A new acquaintance, Max Marinucci, writes in his visually beautiful website (I recommend a visit: http://www.maxmarinucci.com/) that in his non-dark room printing the results he gets from Jon Cone’s (http://theagnosticprint.org/author/jon-cone/) Piezography pigment inks “are stunning”, I agree with him.

Something happens to me when I peer over a 40” x 30” carbon print coming slowly out one of my Epson 9800’s dedicated to Piezography; perhaps something like the feeling a print-maker in his dark room gets when he pulls a print out of the wet tray. Imagine a different but equally poignant scene, with the studio lights bearing down on the printer, white gloves, and the magic of Piezographic tones brilliantly represented on a 310 gsm photo rag. The details emerge unidirectionally, each line as beautiful as its predecessor as the Piezography curves do their craft through the 255 tones from black to light to produce the true details of an artist’s photographic vision.

Piezography has transformed my love of photography. I spent years looking around and sampling the wares of various studios and other print outlets, and even of the Giclee world of inkjet printing, but to no avail. I could not remember even one time that the print approximated the vision of the photograph, until the day I met Craig Samuel of S1 Studios, who introduced me to the world of Piezography (http://www.s1group.ca/).

Here are some brief concluding points of advice on how to control your color to produce quality black and white prints in piezography (some of this advice is good also for Giclee and other Black and White print processes):

  1. NEVER change your pixel values on a grayscale image when you open them. Pixel values are determined at the creation/capture of the photograph. Piezography K7 profiles, when used with K7 inks, can potentially produce 255 shades of grey without linearization.
  2. Black and white printing does NOT use color management. In Piezography you must control the color process of whatever system you are using. Do NOT let your computer manage it. For instance, Mac, since OSX 10.5, does NOT allow you to completely grayscale your image to print, because they perhaps cannot imagine that black and whites should print WITHOUT color. Color printing in RGB through Mac may be OK, but for black and whites, Mac’s manipulation changes the linearization.
  3. There is NO NEED to print black and whites through your Mac. The easiest way to avoid any color transfer onto your print is NOT to use your internal (CS6, or Mac) print command. I spent valuable hours bashing my head against this wall. Control your color settings through the QTR rip available from Roy Harrington for $39 – http://www.quadtonerip.com/html/QTRprinttool.html. Harrison’s QTR Print Tool is amazing and works for all Mac OSX 10.6.8+. You can print from Lightroom with no problems using QTR. You can also edit in CS6, save the file, and drag into the QTR Print Tool. When you download the QTR Print Tool, your computer will probably save it into your applications folder. Prepare the photo in CS6 but save, exit, and print in the QTR Print Tool.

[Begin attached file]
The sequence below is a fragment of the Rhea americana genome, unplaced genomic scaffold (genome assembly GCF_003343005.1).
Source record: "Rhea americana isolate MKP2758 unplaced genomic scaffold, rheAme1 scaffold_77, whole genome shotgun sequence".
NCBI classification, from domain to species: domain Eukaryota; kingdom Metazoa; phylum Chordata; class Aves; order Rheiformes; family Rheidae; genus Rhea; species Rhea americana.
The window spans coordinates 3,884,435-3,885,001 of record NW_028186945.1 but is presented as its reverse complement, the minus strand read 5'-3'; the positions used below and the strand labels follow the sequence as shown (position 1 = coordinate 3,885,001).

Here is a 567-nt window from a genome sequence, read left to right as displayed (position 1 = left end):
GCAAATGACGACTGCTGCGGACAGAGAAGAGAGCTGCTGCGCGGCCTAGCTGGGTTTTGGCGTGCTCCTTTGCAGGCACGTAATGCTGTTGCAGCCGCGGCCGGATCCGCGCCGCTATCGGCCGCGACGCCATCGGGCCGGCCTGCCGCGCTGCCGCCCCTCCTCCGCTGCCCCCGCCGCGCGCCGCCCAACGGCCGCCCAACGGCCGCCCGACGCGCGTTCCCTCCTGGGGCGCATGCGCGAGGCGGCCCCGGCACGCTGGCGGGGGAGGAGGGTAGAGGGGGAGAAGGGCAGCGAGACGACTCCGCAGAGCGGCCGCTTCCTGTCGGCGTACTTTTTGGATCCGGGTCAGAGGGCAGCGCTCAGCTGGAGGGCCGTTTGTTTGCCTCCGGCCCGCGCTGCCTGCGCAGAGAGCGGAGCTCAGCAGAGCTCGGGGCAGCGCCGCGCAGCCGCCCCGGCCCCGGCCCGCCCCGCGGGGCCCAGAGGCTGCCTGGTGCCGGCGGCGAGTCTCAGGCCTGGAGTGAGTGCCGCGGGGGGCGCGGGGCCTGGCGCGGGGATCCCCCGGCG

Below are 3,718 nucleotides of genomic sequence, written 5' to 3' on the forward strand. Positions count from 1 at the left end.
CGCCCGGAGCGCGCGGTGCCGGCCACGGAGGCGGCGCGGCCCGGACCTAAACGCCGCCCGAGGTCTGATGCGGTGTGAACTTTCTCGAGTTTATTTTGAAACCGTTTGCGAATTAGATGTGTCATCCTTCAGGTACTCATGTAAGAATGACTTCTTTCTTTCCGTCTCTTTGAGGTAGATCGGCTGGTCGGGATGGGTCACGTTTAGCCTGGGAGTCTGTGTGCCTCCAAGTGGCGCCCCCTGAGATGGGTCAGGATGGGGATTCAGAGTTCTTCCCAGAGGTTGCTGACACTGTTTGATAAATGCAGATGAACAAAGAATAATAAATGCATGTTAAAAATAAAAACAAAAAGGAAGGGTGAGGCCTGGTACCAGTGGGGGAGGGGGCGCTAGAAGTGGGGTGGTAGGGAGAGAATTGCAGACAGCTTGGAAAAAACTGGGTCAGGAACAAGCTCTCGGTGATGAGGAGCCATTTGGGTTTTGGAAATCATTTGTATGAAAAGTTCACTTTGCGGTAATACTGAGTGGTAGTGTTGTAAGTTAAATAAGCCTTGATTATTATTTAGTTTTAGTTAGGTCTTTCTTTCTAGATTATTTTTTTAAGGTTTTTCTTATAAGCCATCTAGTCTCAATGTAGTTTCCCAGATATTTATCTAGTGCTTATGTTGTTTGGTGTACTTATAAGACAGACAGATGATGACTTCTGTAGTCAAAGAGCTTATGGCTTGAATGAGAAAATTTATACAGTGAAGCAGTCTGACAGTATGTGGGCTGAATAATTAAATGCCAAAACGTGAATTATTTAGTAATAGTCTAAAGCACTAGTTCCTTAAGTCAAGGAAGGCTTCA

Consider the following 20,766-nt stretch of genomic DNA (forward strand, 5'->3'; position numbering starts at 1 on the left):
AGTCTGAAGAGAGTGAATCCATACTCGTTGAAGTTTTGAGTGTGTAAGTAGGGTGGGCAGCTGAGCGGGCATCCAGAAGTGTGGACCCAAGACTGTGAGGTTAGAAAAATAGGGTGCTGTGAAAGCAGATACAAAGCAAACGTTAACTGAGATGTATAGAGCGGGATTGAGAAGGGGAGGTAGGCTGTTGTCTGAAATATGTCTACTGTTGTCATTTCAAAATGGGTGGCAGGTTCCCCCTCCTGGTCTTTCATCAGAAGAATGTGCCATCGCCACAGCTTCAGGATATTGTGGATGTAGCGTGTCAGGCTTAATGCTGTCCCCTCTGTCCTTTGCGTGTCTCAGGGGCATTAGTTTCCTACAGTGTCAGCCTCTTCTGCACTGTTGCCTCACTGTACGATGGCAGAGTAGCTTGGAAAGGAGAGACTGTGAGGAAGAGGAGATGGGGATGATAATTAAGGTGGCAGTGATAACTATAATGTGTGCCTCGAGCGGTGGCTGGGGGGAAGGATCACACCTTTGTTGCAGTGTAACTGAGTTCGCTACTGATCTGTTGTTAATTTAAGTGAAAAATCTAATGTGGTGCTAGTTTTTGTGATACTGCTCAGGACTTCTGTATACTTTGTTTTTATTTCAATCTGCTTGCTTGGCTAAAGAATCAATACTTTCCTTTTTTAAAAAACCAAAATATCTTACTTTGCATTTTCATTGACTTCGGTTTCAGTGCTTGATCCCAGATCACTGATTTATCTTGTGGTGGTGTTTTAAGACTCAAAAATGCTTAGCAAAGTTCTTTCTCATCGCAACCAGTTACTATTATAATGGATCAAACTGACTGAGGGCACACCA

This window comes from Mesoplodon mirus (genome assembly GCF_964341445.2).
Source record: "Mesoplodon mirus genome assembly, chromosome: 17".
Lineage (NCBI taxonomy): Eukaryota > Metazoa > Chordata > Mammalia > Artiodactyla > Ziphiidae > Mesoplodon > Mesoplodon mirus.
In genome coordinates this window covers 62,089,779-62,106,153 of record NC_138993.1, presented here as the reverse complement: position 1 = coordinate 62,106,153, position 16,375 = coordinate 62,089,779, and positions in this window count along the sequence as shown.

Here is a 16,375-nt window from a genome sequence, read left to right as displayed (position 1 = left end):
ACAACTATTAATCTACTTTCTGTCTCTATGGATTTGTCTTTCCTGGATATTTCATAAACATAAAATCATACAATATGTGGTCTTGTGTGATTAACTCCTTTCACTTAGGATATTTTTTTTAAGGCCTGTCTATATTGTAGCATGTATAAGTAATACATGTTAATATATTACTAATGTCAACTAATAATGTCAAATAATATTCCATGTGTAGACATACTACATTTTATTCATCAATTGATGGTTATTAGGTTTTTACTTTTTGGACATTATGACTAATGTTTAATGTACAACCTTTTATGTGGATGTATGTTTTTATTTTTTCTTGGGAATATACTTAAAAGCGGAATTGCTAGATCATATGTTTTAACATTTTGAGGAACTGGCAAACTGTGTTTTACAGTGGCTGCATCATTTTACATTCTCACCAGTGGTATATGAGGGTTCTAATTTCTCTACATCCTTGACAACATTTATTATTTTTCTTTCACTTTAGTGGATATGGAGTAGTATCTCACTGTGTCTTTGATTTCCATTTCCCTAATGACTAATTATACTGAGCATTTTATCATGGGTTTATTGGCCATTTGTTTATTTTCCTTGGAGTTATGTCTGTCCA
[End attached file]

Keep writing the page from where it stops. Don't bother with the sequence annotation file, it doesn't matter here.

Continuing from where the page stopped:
4. The workflow in CS6 is first, grayscale it (Image–>Mode–>Grayscale–>Discard info), second, remember to work in 16 bit, third, go to color settings (Edit–>color settings), and customize your “gray” setting to gamma 2.2 (color settings–>gray–>type: gamma 2.2). Piezography is set up for gamma 2.2 Adobe RGB 1998 also uses gamma 2.2.
  5. Remember that Piezography will most likely print more detail than you can see on your screen, so ALWAYS do a test print.
  6. Printing with QTR is the easiest thing. Remember that QTR Print Tool is an ALTERNATIVE to your existing print systems. QTR will find your Printer set up for Piezography, then you must select “no color management”. You have total control over the size of your image, single or multiple, canvas sizes, positioning of photo for print, et cetera. Select the correct curve in the QTR menu (Layout–>QuadToneRip–>Curve 1–>choose the appropriate paper curve). In the same QuadToneRip print dialog choose a “2880 dpi resolution, and “Uni-directional”.
  7. Remember to scan your paper with a bright light BEFORE you press the print button.

Shoot with passion. Print with excellence

Loys - 2nd April 2013

Dedicated: to Craig Samuel, S1 Group

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(The conclusions, or opinions expressed within this article are entirely those of the author of this article. It is not our intention to suggest either that the authors/writers quoted, in any way agree with what we have written, or that we are expressing their full view on any of the subjects covered)